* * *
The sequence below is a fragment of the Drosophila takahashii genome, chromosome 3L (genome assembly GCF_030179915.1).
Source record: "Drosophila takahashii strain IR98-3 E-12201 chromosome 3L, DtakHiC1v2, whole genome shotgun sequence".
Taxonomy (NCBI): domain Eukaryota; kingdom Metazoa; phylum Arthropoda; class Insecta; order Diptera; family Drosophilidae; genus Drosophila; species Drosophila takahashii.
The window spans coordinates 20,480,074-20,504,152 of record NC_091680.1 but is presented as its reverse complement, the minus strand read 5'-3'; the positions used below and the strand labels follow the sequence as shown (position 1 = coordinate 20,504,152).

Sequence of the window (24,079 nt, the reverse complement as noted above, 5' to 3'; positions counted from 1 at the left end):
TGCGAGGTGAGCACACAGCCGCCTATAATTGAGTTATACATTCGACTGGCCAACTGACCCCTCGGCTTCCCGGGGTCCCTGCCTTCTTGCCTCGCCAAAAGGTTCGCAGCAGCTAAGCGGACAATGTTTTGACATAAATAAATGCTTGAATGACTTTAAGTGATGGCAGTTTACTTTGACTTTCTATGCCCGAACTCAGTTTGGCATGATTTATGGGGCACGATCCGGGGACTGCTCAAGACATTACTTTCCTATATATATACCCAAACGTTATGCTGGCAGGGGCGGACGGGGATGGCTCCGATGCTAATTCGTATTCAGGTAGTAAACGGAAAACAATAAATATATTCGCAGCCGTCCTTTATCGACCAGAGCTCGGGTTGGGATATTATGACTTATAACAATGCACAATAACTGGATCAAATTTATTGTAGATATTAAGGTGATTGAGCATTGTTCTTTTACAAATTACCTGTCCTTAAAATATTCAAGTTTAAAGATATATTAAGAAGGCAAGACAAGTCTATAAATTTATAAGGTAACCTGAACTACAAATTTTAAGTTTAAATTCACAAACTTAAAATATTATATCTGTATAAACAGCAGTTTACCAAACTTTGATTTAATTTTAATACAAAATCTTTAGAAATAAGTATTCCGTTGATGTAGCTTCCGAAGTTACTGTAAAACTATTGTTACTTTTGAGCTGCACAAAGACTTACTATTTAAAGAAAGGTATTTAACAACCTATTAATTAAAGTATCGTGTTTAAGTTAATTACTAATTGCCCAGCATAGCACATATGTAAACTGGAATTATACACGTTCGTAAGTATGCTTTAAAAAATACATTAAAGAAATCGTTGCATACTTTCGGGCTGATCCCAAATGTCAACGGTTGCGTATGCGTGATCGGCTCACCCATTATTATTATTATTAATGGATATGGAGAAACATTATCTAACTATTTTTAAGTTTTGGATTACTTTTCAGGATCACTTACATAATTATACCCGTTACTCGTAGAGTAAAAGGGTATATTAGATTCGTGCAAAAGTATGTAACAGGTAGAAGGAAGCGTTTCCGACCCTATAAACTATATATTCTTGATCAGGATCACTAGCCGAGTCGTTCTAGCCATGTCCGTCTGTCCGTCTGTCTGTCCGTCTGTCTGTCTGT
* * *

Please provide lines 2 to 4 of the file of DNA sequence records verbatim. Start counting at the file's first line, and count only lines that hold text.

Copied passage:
Source record: "Drosophila takahashii strain IR98-3 E-12201 chromosome 3L, DtakHiC1v2, whole genome shotgun sequence".
Taxonomy (NCBI): domain Eukaryota; kingdom Metazoa; phylum Arthropoda; class Insecta; order Diptera; family Drosophilidae; genus Drosophila; species Drosophila takahashii.
The window spans coordinates 20,480,074-20,504,152 of record NC_091680.1 but is presented as its reverse complement, the minus strand read 5'-3'; the positions used below and the strand labels follow the sequence as shown (position 1 = coordinate 20,504,152).